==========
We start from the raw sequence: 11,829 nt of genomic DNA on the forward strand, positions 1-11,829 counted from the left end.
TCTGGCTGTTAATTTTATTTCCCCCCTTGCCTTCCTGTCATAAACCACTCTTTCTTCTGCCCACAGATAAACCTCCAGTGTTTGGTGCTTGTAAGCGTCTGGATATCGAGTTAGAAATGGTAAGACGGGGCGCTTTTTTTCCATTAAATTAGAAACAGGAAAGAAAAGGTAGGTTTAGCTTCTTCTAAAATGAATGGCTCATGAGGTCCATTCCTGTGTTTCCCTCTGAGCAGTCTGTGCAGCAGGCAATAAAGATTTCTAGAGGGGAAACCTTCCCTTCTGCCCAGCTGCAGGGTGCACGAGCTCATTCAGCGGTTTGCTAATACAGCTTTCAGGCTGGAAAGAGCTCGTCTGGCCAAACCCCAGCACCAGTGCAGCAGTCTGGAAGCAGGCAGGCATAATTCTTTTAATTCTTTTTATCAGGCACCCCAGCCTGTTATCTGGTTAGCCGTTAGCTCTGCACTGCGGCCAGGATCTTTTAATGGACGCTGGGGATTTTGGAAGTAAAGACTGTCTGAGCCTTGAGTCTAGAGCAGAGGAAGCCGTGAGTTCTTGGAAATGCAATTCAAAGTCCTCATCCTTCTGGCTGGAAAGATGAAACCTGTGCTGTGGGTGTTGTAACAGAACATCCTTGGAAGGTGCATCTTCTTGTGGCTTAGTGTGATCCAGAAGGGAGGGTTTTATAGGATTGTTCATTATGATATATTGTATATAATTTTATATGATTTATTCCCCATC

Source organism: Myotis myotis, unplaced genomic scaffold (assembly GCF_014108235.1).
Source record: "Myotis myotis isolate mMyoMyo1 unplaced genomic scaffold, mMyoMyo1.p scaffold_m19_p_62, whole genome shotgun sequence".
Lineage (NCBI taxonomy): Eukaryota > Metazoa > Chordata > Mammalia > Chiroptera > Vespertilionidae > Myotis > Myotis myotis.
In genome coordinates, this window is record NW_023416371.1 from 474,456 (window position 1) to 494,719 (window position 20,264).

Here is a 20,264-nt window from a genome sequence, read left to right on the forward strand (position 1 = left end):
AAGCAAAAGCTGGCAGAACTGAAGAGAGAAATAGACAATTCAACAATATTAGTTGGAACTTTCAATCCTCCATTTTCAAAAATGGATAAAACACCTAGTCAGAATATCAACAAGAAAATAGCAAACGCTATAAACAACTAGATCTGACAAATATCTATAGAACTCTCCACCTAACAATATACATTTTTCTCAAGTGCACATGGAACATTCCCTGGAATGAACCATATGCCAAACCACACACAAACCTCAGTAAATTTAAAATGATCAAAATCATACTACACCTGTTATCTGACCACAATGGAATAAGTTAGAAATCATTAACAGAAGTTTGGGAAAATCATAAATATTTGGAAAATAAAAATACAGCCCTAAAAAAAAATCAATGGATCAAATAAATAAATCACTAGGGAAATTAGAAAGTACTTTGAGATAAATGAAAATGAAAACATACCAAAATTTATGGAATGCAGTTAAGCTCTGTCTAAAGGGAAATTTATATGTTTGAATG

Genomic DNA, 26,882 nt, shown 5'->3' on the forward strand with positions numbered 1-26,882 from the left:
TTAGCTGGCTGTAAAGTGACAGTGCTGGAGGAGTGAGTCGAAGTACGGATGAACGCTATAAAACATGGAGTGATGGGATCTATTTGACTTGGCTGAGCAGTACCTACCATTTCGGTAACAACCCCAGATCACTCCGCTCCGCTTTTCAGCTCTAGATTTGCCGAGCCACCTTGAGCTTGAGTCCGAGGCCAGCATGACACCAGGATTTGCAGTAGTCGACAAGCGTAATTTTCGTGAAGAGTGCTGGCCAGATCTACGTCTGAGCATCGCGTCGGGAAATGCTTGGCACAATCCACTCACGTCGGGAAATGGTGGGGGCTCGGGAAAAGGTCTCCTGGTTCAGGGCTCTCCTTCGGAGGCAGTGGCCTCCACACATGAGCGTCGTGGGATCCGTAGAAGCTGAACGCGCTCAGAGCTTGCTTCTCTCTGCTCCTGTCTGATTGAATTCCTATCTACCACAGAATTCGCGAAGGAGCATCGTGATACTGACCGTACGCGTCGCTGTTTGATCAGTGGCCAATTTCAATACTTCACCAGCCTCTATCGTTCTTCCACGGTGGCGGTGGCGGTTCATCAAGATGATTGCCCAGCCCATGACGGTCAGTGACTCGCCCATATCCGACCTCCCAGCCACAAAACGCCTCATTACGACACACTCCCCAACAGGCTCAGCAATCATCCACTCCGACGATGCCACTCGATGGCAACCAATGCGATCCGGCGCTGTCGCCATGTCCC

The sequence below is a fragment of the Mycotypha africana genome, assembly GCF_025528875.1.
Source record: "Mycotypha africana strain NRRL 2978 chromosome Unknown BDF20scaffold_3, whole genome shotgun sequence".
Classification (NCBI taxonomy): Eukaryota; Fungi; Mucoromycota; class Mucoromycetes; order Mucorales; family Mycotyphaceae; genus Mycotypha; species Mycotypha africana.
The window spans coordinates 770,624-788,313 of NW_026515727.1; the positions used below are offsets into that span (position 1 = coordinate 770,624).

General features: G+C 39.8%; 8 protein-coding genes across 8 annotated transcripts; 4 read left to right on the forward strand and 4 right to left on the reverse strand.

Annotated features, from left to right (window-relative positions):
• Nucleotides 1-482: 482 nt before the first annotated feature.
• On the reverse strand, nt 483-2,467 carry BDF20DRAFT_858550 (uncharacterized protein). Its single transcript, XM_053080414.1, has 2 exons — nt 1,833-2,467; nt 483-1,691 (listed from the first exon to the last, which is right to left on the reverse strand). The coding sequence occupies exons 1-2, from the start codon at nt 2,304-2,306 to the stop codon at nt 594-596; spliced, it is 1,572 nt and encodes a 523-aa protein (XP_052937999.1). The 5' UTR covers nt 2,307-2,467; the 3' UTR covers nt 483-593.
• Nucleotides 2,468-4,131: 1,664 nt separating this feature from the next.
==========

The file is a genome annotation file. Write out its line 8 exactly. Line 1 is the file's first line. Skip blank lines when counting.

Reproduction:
AAGCAAAAGCTGGCAGAACTGAAGAGAGAAATAGACAATTCAACAATATTAGTTGGAACTTTCAATCCTCCATTTTCAAAAATGGATAAAACACCTAGTCAGAATATCAACAAGAAAATAGCAAACGCTATAAACAACTAGATCTGACAAATATCTATAGAACTCTCCACCTAACAATATACATTTTTCTCAAGTGCACATGGAACATTCCCTGGAATGAACCATATGCCAAACCACACACAAACCTCAGTAAATTTAAAATGATCAAAATCATACTACACCTGTTATCTGACCACAATGGAATAAGTTAGAAATCATTAACAGAAGTTTGGGAAAATCATAAATATTTGGAAAATAAAAATACAGCCCTAAAAAAAAATCAATGGATCAAATAAATAAATCACTAGGGAAATTAGAAAGTACTTTGAGATAAATGAAAATGAAAACATACCAAAATTTATGGAATGCAGTTAAGCTCTGTCTAAAGGGAAATTTATATGTTTGAATG